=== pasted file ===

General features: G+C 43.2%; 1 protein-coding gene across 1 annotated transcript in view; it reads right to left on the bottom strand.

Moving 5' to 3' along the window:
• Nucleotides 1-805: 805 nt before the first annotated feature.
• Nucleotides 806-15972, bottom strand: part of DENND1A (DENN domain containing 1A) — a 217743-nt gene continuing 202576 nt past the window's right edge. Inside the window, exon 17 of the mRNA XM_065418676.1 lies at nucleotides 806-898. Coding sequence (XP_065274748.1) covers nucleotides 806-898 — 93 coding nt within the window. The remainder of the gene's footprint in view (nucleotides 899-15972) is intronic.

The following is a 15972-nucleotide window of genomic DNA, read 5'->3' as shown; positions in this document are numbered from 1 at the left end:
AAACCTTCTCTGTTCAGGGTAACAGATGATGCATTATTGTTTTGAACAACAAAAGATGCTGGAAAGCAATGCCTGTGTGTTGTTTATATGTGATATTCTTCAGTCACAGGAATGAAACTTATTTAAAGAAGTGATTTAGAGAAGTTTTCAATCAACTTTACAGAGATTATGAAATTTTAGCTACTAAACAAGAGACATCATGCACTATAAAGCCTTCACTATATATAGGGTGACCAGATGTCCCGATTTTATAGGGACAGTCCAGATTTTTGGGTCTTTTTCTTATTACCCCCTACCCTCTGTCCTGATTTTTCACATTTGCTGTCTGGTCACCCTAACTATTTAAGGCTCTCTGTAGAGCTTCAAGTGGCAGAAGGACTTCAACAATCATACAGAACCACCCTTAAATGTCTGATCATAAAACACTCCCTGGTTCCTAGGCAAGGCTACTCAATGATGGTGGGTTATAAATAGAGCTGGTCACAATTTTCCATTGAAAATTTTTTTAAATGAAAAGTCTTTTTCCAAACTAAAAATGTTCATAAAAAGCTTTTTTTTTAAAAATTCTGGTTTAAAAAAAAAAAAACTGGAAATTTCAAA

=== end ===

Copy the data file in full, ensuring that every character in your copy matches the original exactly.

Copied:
General features: G+C 43.2%; 1 protein-coding gene across 1 annotated transcript in view; it reads right to left on the bottom strand.

Moving 5' to 3' along the window:
• Nucleotides 1-805: 805 nt before the first annotated feature.
• Nucleotides 806-15972, bottom strand: part of DENND1A (DENN domain containing 1A) — a 217743-nt gene continuing 202576 nt past the window's right edge. Inside the window, exon 17 of the mRNA XM_065418676.1 lies at nucleotides 806-898. Coding sequence (XP_065274748.1) covers nucleotides 806-898 — 93 coding nt within the window. The remainder of the gene's footprint in view (nucleotides 899-15972) is intronic.

The following is a 15972-nucleotide window of genomic DNA, read 5'->3' as shown; positions in this document are numbered from 1 at the left end:
AAACCTTCTCTGTTCAGGGTAACAGATGATGCATTATTGTTTTGAACAACAAAAGATGCTGGAAAGCAATGCCTGTGTGTTGTTTATATGTGATATTCTTCAGTCACAGGAATGAAACTTATTTAAAGAAGTGATTTAGAGAAGTTTTCAATCAACTTTACAGAGATTATGAAATTTTAGCTACTAAACAAGAGACATCATGCACTATAAAGCCTTCACTATATATAGGGTGACCAGATGTCCCGATTTTATAGGGACAGTCCAGATTTTTGGGTCTTTTTCTTATTACCCCCTACCCTCTGTCCTGATTTTTCACATTTGCTGTCTGGTCACCCTAACTATTTAAGGCTCTCTGTAGAGCTTCAAGTGGCAGAAGGACTTCAACAATCATACAGAACCACCCTTAAATGTCTGATCATAAAACACTCCCTGGTTCCTAGGCAAGGCTACTCAATGATGGTGGGTTATAAATAGAGCTGGTCACAATTTTCCATTGAAAATTTTTTTAAATGAAAAGTCTTTTTCCAAACTAAAAATGTTCATAAAAAGCTTTTTTTTTAAAAATTCTGGTTTAAAAAAAAAAAAACTGGAAATTTCAAA